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Norwegians "singing Danes"?

None of my Norwegian friends have ever heard of themselves described as
"singing Danes".  It is not a term used in the vicinity of Norway or
Norwegians. Where have you heard this?

One of my Norwegian friends, not singing, has noted:

"After 1385 there was no such thing as a purely Norwegian
king. We talk of the United Kingdom of , first, Norway, Sweden and Denmark,
later Norway and Denmark only. The Danish king was elected in Denmark, but
Norway the Danish king had a hereditary right to the throne. Recent
historians agree that the reign from Copenhagen was much more benign than
what it has hitherto been "politically correct" to assume - the two
countries complimented each other quite nicely and both drew advantages from
the union. It was in particular after 1905 (breakaway from Sweden) that
Norway had her own motives for bolstering her own nationalism -
unfortunately in many cases through belittling the impact from Denmark. And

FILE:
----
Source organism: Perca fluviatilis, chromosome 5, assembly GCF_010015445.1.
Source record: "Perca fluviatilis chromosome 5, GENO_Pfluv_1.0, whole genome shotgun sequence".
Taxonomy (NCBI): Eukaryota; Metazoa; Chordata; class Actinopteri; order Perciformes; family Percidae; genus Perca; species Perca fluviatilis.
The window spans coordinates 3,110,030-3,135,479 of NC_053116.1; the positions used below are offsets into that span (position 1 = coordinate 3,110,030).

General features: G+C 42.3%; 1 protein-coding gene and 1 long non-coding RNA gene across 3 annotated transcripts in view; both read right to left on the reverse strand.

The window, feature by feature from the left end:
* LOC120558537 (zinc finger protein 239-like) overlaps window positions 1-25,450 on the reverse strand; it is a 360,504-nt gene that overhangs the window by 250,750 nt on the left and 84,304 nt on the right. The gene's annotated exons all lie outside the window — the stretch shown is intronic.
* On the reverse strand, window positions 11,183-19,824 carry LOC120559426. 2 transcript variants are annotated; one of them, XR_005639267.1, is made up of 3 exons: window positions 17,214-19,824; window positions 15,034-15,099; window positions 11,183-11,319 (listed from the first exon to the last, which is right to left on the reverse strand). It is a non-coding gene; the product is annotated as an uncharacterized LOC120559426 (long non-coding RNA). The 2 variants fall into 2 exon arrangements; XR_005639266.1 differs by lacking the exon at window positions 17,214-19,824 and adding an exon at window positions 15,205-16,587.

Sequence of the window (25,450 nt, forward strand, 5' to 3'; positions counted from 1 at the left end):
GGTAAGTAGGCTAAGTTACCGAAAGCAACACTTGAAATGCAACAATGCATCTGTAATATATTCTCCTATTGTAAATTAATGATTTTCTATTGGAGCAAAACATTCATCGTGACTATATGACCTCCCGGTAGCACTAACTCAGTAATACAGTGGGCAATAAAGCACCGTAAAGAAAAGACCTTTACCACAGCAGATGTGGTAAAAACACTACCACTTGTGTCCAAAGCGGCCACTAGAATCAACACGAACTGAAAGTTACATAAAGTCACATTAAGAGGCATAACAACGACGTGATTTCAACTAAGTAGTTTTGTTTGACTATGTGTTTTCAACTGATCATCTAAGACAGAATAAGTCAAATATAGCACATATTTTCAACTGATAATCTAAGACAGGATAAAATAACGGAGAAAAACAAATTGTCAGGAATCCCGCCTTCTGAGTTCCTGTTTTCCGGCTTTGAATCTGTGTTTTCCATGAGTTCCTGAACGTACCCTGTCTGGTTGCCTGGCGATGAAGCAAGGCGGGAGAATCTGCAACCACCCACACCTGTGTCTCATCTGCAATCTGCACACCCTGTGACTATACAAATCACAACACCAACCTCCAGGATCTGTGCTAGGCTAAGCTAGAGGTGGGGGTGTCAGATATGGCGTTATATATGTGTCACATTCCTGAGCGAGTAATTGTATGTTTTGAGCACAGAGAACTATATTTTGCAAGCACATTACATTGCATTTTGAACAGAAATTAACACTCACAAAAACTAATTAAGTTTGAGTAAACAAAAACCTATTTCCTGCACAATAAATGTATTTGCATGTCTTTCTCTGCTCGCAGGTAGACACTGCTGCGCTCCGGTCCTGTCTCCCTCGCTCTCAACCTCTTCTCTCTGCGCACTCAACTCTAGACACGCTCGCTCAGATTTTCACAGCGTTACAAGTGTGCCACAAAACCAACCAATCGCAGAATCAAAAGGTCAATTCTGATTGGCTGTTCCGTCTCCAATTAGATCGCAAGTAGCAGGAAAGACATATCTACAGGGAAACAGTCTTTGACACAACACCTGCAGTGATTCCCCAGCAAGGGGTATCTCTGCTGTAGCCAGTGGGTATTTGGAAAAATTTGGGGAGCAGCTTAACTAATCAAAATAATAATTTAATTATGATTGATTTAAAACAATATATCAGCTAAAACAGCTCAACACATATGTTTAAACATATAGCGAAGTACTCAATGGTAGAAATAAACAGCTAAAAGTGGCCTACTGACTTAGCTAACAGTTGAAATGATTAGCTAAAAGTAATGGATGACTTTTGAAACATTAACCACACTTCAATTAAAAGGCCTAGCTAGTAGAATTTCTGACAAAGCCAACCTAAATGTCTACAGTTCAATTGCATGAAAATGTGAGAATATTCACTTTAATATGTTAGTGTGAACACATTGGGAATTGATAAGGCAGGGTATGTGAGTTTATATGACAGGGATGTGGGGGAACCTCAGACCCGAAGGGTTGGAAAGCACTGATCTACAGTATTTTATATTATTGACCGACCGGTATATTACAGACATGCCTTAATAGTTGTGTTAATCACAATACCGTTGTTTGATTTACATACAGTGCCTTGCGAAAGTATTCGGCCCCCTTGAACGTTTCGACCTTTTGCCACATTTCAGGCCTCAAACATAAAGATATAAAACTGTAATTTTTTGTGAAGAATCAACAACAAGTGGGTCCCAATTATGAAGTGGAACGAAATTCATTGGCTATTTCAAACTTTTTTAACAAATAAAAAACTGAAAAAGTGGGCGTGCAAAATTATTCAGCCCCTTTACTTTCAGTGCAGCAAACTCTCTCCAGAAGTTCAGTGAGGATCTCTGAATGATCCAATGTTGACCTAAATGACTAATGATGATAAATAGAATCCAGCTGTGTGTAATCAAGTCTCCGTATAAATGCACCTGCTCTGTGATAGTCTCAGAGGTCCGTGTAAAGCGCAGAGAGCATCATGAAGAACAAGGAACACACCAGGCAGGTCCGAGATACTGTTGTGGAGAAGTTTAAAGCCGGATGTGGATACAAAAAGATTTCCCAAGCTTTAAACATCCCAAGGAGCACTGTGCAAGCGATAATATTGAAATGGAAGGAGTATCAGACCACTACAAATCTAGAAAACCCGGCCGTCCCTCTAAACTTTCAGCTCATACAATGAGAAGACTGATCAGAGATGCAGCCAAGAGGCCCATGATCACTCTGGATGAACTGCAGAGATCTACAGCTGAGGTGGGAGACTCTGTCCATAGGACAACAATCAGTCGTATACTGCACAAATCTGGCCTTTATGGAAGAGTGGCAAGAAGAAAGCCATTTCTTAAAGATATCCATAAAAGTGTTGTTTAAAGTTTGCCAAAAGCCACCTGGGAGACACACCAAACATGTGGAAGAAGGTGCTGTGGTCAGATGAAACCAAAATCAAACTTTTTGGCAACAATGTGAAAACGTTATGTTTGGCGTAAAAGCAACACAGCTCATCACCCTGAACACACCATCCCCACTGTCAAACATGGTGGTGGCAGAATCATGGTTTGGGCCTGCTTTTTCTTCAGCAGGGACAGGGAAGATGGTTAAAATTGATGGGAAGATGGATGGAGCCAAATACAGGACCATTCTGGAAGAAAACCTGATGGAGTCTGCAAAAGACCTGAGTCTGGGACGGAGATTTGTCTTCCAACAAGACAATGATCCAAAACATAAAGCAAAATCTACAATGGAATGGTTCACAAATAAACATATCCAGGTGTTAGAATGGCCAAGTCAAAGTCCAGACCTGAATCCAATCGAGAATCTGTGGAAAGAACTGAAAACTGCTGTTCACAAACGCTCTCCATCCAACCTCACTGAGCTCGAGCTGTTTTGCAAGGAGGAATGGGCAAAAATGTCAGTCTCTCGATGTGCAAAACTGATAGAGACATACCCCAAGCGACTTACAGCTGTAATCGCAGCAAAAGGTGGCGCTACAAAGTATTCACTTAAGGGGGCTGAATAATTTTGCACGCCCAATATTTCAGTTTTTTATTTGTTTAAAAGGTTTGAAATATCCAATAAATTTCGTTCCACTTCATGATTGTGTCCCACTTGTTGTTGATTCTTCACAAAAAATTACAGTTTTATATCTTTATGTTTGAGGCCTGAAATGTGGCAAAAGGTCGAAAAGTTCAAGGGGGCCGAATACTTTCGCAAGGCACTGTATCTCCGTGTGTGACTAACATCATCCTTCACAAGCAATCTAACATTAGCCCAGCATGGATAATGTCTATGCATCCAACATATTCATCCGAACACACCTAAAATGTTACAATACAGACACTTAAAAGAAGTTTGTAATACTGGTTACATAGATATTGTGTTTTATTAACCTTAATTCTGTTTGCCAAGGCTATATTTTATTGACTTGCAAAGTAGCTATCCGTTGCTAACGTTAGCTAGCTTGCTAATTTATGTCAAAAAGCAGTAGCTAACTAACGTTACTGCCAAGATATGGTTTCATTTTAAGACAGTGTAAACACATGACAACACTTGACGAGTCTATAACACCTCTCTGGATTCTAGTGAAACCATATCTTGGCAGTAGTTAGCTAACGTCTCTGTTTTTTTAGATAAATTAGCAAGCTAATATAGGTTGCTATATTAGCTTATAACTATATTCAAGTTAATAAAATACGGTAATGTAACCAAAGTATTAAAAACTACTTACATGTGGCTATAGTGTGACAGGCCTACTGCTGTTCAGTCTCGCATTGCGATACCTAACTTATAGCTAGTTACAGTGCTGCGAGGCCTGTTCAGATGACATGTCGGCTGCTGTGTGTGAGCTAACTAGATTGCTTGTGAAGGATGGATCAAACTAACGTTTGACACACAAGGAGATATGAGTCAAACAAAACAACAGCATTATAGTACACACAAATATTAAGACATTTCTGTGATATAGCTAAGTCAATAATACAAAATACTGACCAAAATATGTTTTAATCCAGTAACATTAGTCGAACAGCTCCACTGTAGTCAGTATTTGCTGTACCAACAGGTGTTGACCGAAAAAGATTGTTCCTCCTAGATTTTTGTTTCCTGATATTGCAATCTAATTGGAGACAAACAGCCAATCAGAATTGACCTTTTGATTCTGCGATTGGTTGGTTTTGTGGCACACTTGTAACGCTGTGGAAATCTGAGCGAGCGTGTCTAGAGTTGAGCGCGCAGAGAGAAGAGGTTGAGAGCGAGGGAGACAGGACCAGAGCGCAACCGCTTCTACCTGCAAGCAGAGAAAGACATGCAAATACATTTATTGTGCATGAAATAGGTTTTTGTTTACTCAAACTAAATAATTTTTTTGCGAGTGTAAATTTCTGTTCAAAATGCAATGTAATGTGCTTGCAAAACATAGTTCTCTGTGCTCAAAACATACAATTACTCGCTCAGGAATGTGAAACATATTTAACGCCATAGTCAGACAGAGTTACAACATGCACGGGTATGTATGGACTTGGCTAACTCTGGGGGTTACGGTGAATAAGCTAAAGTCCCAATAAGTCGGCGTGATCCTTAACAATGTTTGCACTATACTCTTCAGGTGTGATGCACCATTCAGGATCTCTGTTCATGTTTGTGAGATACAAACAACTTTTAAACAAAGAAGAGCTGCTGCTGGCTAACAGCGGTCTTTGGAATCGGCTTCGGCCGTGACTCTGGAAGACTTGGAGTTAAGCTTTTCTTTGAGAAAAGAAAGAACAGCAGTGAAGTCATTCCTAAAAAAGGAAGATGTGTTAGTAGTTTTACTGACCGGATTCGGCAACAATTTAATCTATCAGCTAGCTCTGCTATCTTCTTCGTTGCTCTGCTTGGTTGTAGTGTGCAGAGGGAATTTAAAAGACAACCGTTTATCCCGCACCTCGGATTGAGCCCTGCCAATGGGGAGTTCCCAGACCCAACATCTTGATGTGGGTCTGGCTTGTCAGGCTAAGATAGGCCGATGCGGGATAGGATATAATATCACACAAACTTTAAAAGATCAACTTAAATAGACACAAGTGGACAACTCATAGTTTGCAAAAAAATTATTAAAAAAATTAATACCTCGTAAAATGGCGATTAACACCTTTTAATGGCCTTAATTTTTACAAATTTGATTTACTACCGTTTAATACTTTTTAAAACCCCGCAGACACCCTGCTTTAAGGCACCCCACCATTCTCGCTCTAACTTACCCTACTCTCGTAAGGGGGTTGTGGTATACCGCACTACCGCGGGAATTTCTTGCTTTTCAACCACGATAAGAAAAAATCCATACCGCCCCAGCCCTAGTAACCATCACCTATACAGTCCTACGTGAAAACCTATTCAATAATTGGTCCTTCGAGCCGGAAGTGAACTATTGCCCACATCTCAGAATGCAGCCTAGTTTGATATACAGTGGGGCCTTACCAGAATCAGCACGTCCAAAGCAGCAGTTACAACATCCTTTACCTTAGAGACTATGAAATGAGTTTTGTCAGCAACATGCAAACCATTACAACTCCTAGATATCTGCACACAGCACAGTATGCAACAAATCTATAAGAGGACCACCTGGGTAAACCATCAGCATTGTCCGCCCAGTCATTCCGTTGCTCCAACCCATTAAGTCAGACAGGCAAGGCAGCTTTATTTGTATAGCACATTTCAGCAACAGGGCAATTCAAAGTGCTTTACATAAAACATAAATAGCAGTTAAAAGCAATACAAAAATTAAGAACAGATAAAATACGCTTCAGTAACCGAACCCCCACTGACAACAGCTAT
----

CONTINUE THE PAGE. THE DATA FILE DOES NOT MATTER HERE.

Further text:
don't forget that in May 1814, the ad hoc-assembled group of people who
formed the Norwegian constitution elected the Danish crown prince-to-be,
Christian Fredrik, as their King (of Norway only!) with the secret agenda
that in due course, when things calmed, the two countries would be
re-united.Unfortunately, this lasted only until October 1814, when our dear
friends to the east rattled  their sabres ( with good help from their
friends in Whitehall) and said enough is enough, and a very unhappy union
with Sweden was a reality.

And as to 1536, this was the Reformation and had a lot to do with
ex-Catholic land holdings and Crown claims in this connection."


----- Original Message -----
From: "Sinclair" <labehotierre@wanadoo.fr>
To: <sinclair@quarterman.org>
Sent: Tuesday, October 16, 2001 9:27 AM
Subject: Re: Son of Agnes Sinclair, 4th Earl of Bothwell

>   Norwegians are often referred to as singing Danes.

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